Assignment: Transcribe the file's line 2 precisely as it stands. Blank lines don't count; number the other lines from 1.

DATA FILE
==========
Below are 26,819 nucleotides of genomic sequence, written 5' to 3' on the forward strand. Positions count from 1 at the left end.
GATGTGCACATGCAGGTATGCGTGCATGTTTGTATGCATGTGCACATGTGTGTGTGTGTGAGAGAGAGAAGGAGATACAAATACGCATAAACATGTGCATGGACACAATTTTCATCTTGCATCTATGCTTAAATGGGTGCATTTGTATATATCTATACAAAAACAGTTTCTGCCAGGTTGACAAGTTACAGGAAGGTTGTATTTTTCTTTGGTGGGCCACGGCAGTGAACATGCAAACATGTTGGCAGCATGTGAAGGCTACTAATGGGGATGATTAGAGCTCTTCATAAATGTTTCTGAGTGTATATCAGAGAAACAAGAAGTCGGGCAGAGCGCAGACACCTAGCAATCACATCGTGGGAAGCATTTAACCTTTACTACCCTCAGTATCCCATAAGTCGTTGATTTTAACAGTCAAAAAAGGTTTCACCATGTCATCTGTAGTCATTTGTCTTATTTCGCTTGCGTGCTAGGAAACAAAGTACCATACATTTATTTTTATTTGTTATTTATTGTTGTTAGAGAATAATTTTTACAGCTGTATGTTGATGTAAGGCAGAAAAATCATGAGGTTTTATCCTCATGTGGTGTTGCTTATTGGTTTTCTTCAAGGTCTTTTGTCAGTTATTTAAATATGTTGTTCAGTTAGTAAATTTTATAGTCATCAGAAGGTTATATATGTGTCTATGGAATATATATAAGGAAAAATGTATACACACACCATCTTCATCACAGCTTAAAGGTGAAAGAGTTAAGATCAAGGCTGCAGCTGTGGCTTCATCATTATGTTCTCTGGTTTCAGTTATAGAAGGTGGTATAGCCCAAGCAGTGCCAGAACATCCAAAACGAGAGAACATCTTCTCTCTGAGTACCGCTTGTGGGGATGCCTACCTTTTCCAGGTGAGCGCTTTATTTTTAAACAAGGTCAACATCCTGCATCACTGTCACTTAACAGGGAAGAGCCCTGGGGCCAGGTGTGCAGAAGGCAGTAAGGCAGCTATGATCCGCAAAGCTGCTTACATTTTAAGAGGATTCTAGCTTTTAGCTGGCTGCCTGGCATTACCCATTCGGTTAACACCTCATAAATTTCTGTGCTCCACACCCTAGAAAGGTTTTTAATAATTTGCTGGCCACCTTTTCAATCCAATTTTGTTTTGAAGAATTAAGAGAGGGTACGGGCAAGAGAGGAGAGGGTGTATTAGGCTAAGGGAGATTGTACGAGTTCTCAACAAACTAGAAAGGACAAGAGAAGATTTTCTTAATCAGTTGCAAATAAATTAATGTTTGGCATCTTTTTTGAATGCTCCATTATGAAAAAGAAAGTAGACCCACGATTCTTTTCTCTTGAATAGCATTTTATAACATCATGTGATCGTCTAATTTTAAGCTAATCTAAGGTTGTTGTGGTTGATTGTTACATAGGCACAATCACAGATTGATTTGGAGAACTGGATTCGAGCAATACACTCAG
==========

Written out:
GATGTGCACATGCAGGTATGCGTGCATGTTTGTATGCATGTGCACATGTGTGTGTGTGTGAGAGAGAGAAGGAGATACAAATACGCATAAACATGTGCATGGACACAATTTTCATCTTGCATCTATGCTTAAATGGGTGCATTTGTATATATCTATACAAAAACAGTTTCTGCCAGGTTGACAAGTTACAGGAAGGTTGTATTTTTCTTTGGTGGGCCACGGCAGTGAACATGCAAACATGTTGGCAGCATGTGAAGGCTACTAATGGGGATGATTAGAGCTCTTCATAAATGTTTCTGAGTGTATATCAGAGAAACAAGAAGTCGGGCAGAGCGCAGACACCTAGCAATCACATCGTGGGAAGCATTTAACCTTTACTACCCTCAGTATCCCATAAGTCGTTGATTTTAACAGTCAAAAAAGGTTTCACCATGTCATCTGTAGTCATTTGTCTTATTTCGCTTGCGTGCTAGGAAACAAAGTACCATACATTTATTTTTATTTGTTATTTATTGTTGTTAGAGAATAATTTTTACAGCTGTATGTTGATGTAAGGCAGAAAAATCATGAGGTTTTATCCTCATGTGGTGTTGCTTATTGGTTTTCTTCAAGGTCTTTTGTCAGTTATTTAAATATGTTGTTCAGTTAGTAAATTTTATAGTCATCAGAAGGTTATATATGTGTCTATGGAATATATATAAGGAAAAATGTATACACACACCATCTTCATCACAGCTTAAAGGTGAAAGAGTTAAGATCAAGGCTGCAGCTGTGGCTTCATCATTATGTTCTCTGGTTTCAGTTATAGAAGGTGGTATAGCCCAAGCAGTGCCAGAACATCCAAAACGAGAGAACATCTTCTCTCTGAGTACCGCTTGTGGGGATGCCTACCTTTTCCAGGTGAGCGCTTTATTTTTAAACAAGGTCAACATCCTGCATCACTGTCACTTAACAGGGAAGAGCCCTGGGGCCAGGTGTGCAGAAGGCAGTAAGGCAGCTATGATCCGCAAAGCTGCTTACATTTTAAGAGGATTCTAGCTTTTAGCTGGCTGCCTGGCATTACCCATTCGGTTAACACCTCATAAATTTCTGTGCTCCACACCCTAGAAAGGTTTTTAATAATTTGCTGGCCACCTTTTCAATCCAATTTTGTTTTGAAGAATTAAGAGAGGGTACGGGCAAGAGAGGAGAGGGTGTATTAGGCTAAGGGAGATTGTACGAGTTCTCAACAAACTAGAAAGGACAAGAGAAGATTTTCTTAATCAGTTGCAAATAAATTAATGTTTGGCATCTTTTTTGAATGCTCCATTATGAAAAAGAAAGTAGACCCACGATTCTTTTCTCTTGAATAGCATTTTATAACATCATGTGATCGTCTAATTTTAAGCTAATCTAAGGTTGTTGTGGTTGATTGTTACATAGGCACAATCACAGATTGATTTGGAGAACTGGATTCGAGCAATACACTCAG